This Day in History
1849 — Mock execution of Fyodor Dostoyevsky. Dostoyevsky had written only one successful novel at this point. He had joined a circle of literary and socialist activists. Members of the group were arrested in April and spent months in prison. In November they were convicted of making abusive remarks about the Orthodox Church and the Government. For this heinous crime they were sentenced to death. On December 22nd six of them were led to a square where a firing squad was at the ready. They were unaware that a day earlier Tsar Nicholas I had agreed to a pardon, with the caveat that it wouldn’t be announced until the last second. Dostoyevsky waited blindfolded while the first three were tied to posts. The order was given to raise rifles and then a rider on a horse dramatically galloped in with the pardon. Dostoyevsky still had to spend four years at hard labor in Siberia.
I had never heard of this episode and can only wonder how it affected his future writing. The literary world can be grateful for the reprieve and not denied such great works as “Crime and Punishment” and “The Brothers Kamarazov”.
1961 — I finished boot camp at Great Lakes Naval Training Center and received two weeks leave. Relieved, and a bit proud at having survived the ordeal, I relaxed on the train taking me to Minneapolis where my parents would be waiting. Monroe sat in the seat next to me. He was from a small farm town, Henderson, similar in size and with the same German heritage as Lester Prairie. We had met the day we were inducted and had gone through boot camp together. I don’t know what we talked about on the train ride, probably speculating on our futures.
Fast-forward three years. San Diego Navy Base. I had less than a week left in the Navy. My ship was in port and I was walking across the base. Somebody yelled out my name. It took me a moment to recognize Monroe.
He had been a quiet, shy kid. In three years he had acquired a swagger. We talked, laughed, and told stories about the last three years. Neither of us was going back to Minnesota. I was staying in California, having enrolled in Cerritos Junior College in Los Angeles. He was going to Arizona with a Mexican-American buddy who was also being discharged. They planned to open a taco stand. I was impressed, he was nothing like the kid I had met three years ago. But then neither was I.
The Navy has a way of doing that.
Fast-forward two more years. Now I was back in Minnesota, going to college at St. Cloud State. Summer school. I was in my hometown one weekend and went with a couple of old high school buddies to a street dance at Henderson Sauerkraut Days. I hadn’t gone there thinking about Monroe but sure enough, I ran into him. He had come back to Minnesota also. I was excited upon seeing him but that feeling wasn’t mutual. He was married and his wife was holding a baby. She was sullen, disinterested and stared off in a different direction while we talked. I asked him about the taco stand in Arizona. Either he was a very good actor or truly had no notion what I was talking about. After several desultory attempts at conversation we bid indifferent goodbyes. We were only 22 but Monroe looked old, tired and beaten.
Life has a way of doing that.
1963 — Cruise ship Lakonia burns. 180 miles from the island of Madeira in the Atlantic Ocean, on the evening of the 22nd, the Lakonia caught fire. The fire started in the hairdressing salon and spread quickly. Warning bells sounded but were weak and many passengers didn’t hear them. The P.A. system also malfunctioned and panic spread. The crew was Greek and German and the passengers came from all over Europe so language difficulties added to the confusion. The ship filled with smoke and some lifeboats burned. The order was given to abandon ship and with some lifeboats destroyed and others unable to lower due to rusted davits, some people had to jump into the water. By the time rescue ships arrived 95 passengers and 33 crewmembers had lost their lives. The captain and eight other officers were charge with negligence. The ship’s advertising brochure promised “A holiday you will remember the rest of your life.”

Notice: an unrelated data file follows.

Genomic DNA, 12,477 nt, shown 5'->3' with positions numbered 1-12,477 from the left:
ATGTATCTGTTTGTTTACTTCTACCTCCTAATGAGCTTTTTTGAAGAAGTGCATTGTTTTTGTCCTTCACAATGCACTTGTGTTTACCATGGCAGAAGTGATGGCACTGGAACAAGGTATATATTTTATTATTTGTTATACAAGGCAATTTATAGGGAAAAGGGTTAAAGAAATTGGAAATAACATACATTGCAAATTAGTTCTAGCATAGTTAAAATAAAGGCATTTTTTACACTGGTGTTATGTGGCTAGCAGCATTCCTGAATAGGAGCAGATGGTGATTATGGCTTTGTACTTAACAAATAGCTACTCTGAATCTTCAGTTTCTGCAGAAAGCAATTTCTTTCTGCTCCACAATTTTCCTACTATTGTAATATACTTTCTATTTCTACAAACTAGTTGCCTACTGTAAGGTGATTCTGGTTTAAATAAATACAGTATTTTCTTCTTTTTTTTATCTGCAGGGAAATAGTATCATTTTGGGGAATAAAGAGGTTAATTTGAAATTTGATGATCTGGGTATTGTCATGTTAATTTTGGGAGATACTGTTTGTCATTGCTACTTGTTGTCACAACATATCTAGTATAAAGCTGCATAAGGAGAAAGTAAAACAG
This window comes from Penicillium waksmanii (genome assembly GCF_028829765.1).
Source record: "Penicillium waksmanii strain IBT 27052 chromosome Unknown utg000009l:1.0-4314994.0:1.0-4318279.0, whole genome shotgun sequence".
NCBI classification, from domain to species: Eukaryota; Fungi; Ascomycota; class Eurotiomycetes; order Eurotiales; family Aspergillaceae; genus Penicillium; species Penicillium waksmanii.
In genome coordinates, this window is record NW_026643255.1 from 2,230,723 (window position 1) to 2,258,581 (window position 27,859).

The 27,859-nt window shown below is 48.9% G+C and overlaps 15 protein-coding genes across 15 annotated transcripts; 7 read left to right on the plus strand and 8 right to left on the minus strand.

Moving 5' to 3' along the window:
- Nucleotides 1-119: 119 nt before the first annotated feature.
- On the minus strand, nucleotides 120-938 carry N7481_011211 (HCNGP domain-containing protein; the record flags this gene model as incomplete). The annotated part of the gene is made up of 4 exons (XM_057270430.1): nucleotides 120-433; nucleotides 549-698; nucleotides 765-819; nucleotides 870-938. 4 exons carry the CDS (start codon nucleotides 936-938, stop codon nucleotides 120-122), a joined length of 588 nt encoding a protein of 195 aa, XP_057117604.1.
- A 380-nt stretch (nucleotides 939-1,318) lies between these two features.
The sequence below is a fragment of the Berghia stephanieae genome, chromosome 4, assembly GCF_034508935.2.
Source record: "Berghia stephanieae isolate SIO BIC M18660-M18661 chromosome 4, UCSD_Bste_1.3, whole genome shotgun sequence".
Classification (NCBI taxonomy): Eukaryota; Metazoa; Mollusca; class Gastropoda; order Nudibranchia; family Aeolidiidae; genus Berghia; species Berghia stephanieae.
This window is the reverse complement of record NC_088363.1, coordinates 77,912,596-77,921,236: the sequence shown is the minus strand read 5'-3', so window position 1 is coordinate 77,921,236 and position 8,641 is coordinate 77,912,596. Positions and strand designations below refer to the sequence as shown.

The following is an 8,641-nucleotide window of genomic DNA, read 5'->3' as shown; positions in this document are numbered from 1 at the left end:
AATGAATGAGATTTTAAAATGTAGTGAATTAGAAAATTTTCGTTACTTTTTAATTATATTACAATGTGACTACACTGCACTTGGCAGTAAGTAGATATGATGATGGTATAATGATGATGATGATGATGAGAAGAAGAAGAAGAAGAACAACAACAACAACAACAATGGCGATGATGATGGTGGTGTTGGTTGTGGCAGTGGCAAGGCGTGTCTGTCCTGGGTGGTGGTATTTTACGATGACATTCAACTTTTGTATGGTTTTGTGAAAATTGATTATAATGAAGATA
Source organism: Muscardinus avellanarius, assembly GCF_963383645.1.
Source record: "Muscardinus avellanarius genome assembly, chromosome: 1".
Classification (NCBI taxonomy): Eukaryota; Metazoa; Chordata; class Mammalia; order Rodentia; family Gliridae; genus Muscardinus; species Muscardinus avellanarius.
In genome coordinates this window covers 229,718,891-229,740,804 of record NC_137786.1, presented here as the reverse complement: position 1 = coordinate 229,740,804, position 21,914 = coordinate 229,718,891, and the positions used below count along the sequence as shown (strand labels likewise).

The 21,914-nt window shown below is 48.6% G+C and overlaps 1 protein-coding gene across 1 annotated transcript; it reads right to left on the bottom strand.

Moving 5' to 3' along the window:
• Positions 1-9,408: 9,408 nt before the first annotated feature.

Truth in advertising.
1696 — James Oglethorpe. Founder of the colony of Georgia. Oglethorpe had been a prison reformer in England and an advocate of a classless society. He fought hard against debtors prisons. He believed if given a chance the poor could be made into productive members of society. With that in mind he founded the colony with rules prohibiting slavery as well as large landholdings. Oglethorpe also treated the local Indians with dignity, respecting their customs and trying to protect them from unscrupulous traders. Apparently his liberal outlook did not extend to women however. He required each plot of land to have a man at its head. Still, most of his views were centuries ahead of his time. His philosophy was that life is not about self, but about others.
Not exactly the philosophy of the Millenniums.
1868 — John Nance Garner. Vice President from 1933 to 1941 after FDR beat him out for the nomination in 1932. He described the vice presidency as “not worth a bucket of warm piss.” He was frequently at odds with FDR and in 1940 tried to wrest the nomination from him but failed. He was replaced on the ticket by Henry Wallace. Garner supported a poll tax that hindered the voting rights of blacks, other minorities and poor whites. He was also anti-labor union and opposed the deficit spending of FDR’s New Deal.
In today’s world Garner would probably be a Republican.
1949 — Maurice and Robin Gibb. Along with their brother, Barry, they formed the Bee Gees, one of the top selling rock and roll groups of all time. They were especially successful when they turned to disco in the 70’s. Both died relatively young, Maurice at age 53 and Robin at 62.
Rock and roll takes its toll on musicians, other than the Stones.